But flexibility of interconnection doesn’t necessarily translate to simpler support.  Just because a PMS can link effectively to spa, golf, sales and catering and other systems from other vendors, it doesn’t become any easier for the hotel to get good support for the complete installation.  Even if the PMS vendor takes support responsibility for its partners’ products (including single sign-on and effective user access security across all applications) it’s still a multistep process to resolve a cross-system problem.  And no PMS vendor yet takes responsibility for supporting the network on which all the applications depend, let alone keeping up with security patches and anti-spyware on the hotel servers.

In the past this has just been a royal pain for properties as they try to manage it themselves.  But as the legal and adverse-publicity consequences of guest data loss continue to rise, and as company executives are expected to certify that all changes made to the data on their systems were made by authorized users, the need for professional, full-time support of each property’s complete systems environment has never been greater.  Who’s going to step up to this opportunity and provide it?
Thanks to all of you for reading this newsletter, for tolerating its occasionally irregular appearance and for your support and helpful feedback.  Best wishes to all for the holidays, and for a happy, healthy and successful New Year!


- Ethan Allen Hotel orders Delphi Select Edition and Delphi Diagrams
- InterContinental Dubai Festival City and Crowne Plaza Dubai Festival City to implement Delphi Multi-Property Edition
- Newmarket releases version 6.0 of Daylight sales and catering application
- Passkey and HBSi to integrate their platforms
For more on Sales & Catering, Meeting Planning for 12/21/06


- Golden Tulip picks centrally hosted Amadeus PMS (Hogatex) for Northern Europe
- RedSky IT wins PMS category at WTM/TravelMole Travel Technology Awards 2006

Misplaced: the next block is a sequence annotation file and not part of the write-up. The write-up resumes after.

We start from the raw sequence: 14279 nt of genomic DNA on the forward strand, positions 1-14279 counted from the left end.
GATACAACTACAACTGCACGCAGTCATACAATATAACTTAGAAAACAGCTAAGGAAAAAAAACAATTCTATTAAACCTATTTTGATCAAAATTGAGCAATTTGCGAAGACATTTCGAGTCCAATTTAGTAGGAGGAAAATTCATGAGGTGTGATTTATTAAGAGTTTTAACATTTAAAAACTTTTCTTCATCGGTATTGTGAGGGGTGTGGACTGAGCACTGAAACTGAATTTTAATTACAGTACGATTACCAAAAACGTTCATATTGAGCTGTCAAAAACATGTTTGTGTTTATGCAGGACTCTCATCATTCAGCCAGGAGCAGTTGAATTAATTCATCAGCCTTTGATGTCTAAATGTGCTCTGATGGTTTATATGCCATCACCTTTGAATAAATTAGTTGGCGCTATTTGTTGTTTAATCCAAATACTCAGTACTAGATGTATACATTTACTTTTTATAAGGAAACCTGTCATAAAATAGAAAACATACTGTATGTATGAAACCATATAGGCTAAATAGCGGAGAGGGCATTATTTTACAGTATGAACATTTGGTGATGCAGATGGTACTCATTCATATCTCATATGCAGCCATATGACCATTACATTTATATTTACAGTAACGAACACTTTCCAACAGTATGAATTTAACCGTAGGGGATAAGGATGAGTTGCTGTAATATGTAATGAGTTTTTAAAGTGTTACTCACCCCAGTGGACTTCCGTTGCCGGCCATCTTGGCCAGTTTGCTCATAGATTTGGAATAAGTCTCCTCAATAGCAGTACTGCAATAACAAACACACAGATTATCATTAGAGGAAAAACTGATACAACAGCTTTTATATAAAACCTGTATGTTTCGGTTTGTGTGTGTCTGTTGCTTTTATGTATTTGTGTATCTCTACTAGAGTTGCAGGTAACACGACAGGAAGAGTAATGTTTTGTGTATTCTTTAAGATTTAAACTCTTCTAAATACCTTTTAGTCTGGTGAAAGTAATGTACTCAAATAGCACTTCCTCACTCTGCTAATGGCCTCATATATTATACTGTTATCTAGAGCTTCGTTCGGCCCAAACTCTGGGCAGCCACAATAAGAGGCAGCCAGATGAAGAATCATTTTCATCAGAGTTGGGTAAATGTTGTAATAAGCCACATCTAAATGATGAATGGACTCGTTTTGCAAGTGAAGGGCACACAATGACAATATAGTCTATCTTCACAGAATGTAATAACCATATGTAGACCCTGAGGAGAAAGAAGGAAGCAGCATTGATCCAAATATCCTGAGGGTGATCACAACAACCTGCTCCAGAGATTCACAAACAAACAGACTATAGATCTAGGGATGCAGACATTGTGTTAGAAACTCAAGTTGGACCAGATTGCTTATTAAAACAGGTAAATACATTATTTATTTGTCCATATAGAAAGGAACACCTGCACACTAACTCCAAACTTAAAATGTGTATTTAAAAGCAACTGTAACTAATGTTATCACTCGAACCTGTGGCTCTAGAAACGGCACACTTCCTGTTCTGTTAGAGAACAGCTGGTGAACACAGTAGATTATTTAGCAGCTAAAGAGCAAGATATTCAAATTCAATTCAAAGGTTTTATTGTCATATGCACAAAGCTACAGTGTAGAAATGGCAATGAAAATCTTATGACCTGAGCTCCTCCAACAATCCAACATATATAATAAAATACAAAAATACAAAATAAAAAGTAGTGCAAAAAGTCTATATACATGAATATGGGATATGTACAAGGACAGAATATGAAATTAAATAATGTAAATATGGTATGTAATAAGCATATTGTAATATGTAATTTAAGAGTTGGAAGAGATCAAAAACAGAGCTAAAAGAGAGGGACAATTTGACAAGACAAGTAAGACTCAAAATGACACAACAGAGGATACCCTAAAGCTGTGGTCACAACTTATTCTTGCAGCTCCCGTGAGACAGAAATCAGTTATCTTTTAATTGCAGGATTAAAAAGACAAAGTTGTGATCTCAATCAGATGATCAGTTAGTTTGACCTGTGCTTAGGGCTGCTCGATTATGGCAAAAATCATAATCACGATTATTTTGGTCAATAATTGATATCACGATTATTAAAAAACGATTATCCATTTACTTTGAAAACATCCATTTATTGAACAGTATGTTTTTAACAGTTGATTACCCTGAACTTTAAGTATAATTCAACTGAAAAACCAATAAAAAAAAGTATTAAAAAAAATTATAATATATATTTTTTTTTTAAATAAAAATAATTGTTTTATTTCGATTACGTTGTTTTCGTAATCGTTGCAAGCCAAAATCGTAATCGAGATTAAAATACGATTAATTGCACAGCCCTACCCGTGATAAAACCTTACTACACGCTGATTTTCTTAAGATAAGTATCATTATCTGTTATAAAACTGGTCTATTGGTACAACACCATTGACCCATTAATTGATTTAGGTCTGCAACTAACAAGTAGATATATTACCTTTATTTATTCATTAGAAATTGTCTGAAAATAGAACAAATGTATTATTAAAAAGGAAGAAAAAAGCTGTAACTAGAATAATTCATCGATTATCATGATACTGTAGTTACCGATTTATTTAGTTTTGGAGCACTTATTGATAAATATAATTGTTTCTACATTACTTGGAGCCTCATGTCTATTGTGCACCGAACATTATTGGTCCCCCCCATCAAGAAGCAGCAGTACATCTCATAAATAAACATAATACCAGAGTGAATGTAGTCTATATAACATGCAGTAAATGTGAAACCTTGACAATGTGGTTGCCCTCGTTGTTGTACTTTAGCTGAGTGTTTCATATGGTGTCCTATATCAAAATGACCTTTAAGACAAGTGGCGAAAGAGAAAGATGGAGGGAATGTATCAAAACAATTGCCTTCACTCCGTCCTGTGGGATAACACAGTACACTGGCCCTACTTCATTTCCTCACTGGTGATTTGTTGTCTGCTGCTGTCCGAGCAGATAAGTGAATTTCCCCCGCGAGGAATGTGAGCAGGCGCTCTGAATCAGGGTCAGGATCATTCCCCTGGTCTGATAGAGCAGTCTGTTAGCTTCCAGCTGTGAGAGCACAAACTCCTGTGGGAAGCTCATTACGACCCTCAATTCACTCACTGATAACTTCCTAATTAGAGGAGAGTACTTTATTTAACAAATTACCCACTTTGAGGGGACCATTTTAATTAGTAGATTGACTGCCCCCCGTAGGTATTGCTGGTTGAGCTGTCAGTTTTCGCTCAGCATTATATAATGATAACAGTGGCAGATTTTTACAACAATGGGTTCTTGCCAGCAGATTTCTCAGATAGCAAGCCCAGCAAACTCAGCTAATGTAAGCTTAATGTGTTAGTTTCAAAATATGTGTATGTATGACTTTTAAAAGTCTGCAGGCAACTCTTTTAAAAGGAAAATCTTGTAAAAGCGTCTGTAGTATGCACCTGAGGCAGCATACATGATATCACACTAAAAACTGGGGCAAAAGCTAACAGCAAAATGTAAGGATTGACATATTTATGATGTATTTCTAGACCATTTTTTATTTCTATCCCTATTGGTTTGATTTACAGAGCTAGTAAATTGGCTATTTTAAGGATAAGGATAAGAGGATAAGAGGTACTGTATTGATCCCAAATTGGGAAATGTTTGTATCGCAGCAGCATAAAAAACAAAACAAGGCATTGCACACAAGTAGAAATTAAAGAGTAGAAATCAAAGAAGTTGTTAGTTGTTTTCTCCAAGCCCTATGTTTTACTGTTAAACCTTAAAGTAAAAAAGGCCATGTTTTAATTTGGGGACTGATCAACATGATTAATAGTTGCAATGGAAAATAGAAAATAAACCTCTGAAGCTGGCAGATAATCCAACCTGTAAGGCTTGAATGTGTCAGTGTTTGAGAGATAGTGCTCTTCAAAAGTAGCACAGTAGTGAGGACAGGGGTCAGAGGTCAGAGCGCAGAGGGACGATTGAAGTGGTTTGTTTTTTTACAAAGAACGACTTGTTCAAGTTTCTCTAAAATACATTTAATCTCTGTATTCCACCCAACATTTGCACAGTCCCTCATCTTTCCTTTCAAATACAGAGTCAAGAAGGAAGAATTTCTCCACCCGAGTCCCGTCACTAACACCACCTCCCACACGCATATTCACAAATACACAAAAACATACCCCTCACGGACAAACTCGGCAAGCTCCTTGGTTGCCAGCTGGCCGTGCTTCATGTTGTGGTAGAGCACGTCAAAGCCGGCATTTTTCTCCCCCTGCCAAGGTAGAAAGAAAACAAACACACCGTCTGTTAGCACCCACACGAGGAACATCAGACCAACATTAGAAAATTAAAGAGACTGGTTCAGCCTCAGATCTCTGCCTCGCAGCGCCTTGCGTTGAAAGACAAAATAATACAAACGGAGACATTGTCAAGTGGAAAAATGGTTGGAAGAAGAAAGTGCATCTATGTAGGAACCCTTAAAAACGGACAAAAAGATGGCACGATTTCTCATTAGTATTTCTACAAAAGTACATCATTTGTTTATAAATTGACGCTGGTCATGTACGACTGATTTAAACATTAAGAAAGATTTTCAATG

- MSI implements 100th two-way PMS interface with Best Western’s CRS
- Comtrol releases Lodging Link Premier turn-key hardware interfacing product
- Matfen Hall Hotel orders Visual One’s PMS suite
For more on Property Management Systems for 12/21/06


- Eleven Wireless announces tiered pricing for Internet access
- Vertical Systems Inc. converting hotel payphone areas to VistaPoint Internet kiosks
Eleven Wireless has announced tiered pricing for its Internet access technology to allow hotels to offer free Internet access for guests while charging for high-bandwidth services or non-guest usage.  http://www.elevenwireless.com
Vertical Systems Inc. is converting hotel payphone areas to Internet kiosks with its VistaPoint kiosk, which allows guests to surf the Web, send and receive email, send text messages to mobile phones, print airline boarding passes and make telephone calls.  VistaPoint can be offered as a free guest service or as a revenue generator.  When a guest logs off a new copy of the Windows operating system, factory settings and applications are loaded, deleting the previous user’s files, personal data, usage history and any user-loaded non-standard programs.  http://www.ver-sys.com


- JDA Software hires Dominic Beveridge, John Fuggles and Christina McClay
- Jay Weaver promoted to CFO at Onity
- Ty Abrahams joins Mintek Mobile Data Solutions as director of marketing
- Ignacio Martos appointed CEO of Opodo
- Max Steinhardt joins CBORD Group as senior vice president of operations
- Shawn McCarthy joins CBORD as vice president of wide area commerce solutions
For more on People on the Move for 12/21/06


- Internet to account for over half of all U.S. travel bookings next year, per PhoCusWright
- Hotel Plus partners with HBSi for enhanced connectivity
- OpenTravel Alliance publishes latest version of its messaging specifications
- Executive Hotels & Resorts cuts over to SynXis’ RedX for 14 hotels
- SynXis processes record number of transactions in 2006, handles $2 billion worth of bookings
- Hoteles Centro Ciudad contracts with Pegasus for Internet booking and e-marketing
- Travelport, owner of Galileo, acquires Worldspan
- Sabre announced for sale
- Galileo launches multicurrency rate capabilities for hotels
For more on Reservations for 12/21/06


- MICROS Systems acquires sports and entertainment event POS provider TangentPOS
MICROS Systems has acquired TangentPOS, a provider of event point-of-sale and accounting systems for food service and retail operations at sports and entertainment facilities with over 200 installations in North America.  http://www.micros.com


And now for you-know-what…

The owner of a business was confused about paying an invoice, so he decided to ask his secretary for some mathematical help. He called her into his office and said, "I need your help to figure this out. If I were to give you $20,000 minus 14 percent, how much would you take off?"

The secretary thought for a moment, then replied, "Everything but my earrings."